Friday, September 5, 2014

Expressions of Grief

This beautiful article was submitted to Share by Ginny Limer. 

She is my most sensitive of six children. My curly haired, nature- loving, brilliant, eldest daughter just entered the truck, and she is asking many questions without any words. At just 10, she is very keen at deducing that something is wrong, silently wondering why she has an early dismissal from school. Why is Aunt Jana in the car with us? She is staring at me in disbelief, eyes watering, mouth open, because the words, “Cullin has gone to Heaven” were just forced from my mouth and ripped from my heart. Her baby brother has gone to Heaven, taken from us by Sudden Infant Death Syndrome (SIDS). I’m thinking, “Yes, my son has just passed away. Yes, I am barely mobile, driving on sheer fear and trauma induced adrenaline, but Kili, and the other five sudden siblings of loss, are now grieving and in need of professional and parental guidance.” 

Our three sons, Ryan, Dalton, and Aren (ages 13, 10 and 8 at the time) are told about their little buddy, their baby brother’s passing. Silence, blank stares, and many tears follow those heartbreaking and unbelievably difficult conversations. The fifth little piggy, Kindil June (4 years old then) witnesses and experiences Cullin’s passing first hand at our beloved baby sitter, Mrs. Amy’s, house. My poor, sweet, innocent baby girl was there and, along with another four year old girl and a one year old boy, experienced a very traumatic situation. Death has a way of making children feel angry, guilty, fearful, lonely, depressed, which causes physical distress and a loss of innocence.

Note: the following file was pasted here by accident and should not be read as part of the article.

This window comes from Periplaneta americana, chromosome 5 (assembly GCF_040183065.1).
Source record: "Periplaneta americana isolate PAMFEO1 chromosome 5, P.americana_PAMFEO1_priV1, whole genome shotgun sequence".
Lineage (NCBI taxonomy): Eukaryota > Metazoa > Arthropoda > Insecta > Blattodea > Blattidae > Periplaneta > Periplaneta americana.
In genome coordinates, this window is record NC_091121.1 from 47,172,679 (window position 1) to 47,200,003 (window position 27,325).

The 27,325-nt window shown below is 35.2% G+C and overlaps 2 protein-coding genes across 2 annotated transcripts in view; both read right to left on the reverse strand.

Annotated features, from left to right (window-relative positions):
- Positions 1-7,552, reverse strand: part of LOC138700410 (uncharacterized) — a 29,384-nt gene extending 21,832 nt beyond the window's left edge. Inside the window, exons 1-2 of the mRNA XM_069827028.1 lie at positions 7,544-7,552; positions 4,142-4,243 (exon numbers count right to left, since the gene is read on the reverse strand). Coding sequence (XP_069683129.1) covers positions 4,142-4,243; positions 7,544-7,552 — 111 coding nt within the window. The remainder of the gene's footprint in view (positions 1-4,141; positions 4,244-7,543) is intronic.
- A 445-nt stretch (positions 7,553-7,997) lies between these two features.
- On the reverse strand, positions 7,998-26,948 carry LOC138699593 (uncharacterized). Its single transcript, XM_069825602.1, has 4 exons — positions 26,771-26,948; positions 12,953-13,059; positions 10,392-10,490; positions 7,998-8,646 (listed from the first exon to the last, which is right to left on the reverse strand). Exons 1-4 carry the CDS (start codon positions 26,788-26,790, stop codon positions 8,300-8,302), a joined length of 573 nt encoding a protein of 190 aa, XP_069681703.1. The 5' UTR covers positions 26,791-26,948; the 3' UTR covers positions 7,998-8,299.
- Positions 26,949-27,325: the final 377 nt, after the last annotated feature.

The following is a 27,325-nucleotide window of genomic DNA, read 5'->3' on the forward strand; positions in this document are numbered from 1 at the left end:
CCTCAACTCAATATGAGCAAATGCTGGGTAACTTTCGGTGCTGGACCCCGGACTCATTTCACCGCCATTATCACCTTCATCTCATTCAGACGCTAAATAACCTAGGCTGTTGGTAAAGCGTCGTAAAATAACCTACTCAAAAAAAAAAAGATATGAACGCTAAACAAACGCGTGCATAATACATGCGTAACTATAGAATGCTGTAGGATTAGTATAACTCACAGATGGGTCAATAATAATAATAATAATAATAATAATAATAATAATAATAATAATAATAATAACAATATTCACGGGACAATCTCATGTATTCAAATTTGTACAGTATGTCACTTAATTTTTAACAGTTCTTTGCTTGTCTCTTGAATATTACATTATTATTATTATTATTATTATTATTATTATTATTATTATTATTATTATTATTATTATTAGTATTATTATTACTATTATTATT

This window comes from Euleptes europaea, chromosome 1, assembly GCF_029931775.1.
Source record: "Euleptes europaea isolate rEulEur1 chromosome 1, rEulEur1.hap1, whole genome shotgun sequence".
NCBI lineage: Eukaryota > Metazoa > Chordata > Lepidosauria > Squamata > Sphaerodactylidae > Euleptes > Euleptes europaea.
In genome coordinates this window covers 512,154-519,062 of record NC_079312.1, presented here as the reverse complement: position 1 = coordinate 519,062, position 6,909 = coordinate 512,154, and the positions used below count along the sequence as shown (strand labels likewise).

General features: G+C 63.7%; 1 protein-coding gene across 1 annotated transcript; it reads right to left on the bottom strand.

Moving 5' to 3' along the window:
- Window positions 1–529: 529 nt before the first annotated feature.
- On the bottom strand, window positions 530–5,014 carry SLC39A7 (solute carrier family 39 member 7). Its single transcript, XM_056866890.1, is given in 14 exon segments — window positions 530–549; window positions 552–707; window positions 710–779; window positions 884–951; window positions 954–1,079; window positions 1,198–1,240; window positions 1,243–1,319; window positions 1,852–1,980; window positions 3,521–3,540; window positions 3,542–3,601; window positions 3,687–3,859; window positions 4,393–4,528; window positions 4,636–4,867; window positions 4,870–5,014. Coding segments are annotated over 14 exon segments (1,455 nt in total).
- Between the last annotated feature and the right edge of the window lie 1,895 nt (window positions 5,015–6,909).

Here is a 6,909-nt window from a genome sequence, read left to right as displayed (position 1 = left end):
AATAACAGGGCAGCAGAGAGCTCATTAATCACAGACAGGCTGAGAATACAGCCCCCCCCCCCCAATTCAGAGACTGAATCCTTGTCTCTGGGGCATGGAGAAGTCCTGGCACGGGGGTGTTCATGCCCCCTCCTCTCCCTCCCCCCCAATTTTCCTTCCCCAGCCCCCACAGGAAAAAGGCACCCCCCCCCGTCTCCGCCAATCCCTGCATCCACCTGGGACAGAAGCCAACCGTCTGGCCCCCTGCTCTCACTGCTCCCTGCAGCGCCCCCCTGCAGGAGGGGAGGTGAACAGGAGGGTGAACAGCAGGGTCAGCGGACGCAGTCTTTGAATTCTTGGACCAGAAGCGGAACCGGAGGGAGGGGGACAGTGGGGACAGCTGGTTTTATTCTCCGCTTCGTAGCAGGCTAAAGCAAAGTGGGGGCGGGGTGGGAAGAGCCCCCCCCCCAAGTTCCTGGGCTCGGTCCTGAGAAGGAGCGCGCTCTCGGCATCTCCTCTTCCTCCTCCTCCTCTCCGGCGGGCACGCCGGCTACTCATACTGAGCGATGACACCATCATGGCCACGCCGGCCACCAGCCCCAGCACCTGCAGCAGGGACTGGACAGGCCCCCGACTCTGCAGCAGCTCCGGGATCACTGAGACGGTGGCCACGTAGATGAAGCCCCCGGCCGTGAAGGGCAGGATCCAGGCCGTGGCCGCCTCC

Ours is a blended family, a “his, mine, ours” family. Cullin was OURS, all of ours, each of ours. The pain of his absence is felt as a whole as well as individuals, and leaves us all wondering why. The loss of a child leaves a family wondering why. We wonder why, and we wonder what actions to take now. Searching for healthy ways to deal with Cullin’s death, we read many books about loss (such as “Dancing on the Moon,” and “We were Going to have a Baby but Had and Angel Instead”), and have had many open (and open- ended) discussions. We read for answers. We searched for understanding. There is a need for both understanding and being understood while grieving.

With broken hearts and idle hands, Cullin’s siblings wrote messages to their brother and sent them to the sky during a balloon release that was provided by thoughtful neighbors. These ladies also brought chalk, lots of chalk, for the kids to draw pictures and messages “to Cullin” on the driveway. Focused, creative activities encourage the children to channel their grief in a positive, healthy way. Ryan, the oldest son, began to write songs. The curly haired, sensitive big sister began drawing pictures on paper. Dalton began writing about memories and times shared with his baby brother. The oldest two created a newsletter, calling it Children with Difficulties and Loss (C.D.L. their baby brother’s initials) and include submissions from other siblings of loss that they have connected with through our non profit for families that have endured the loss of a child.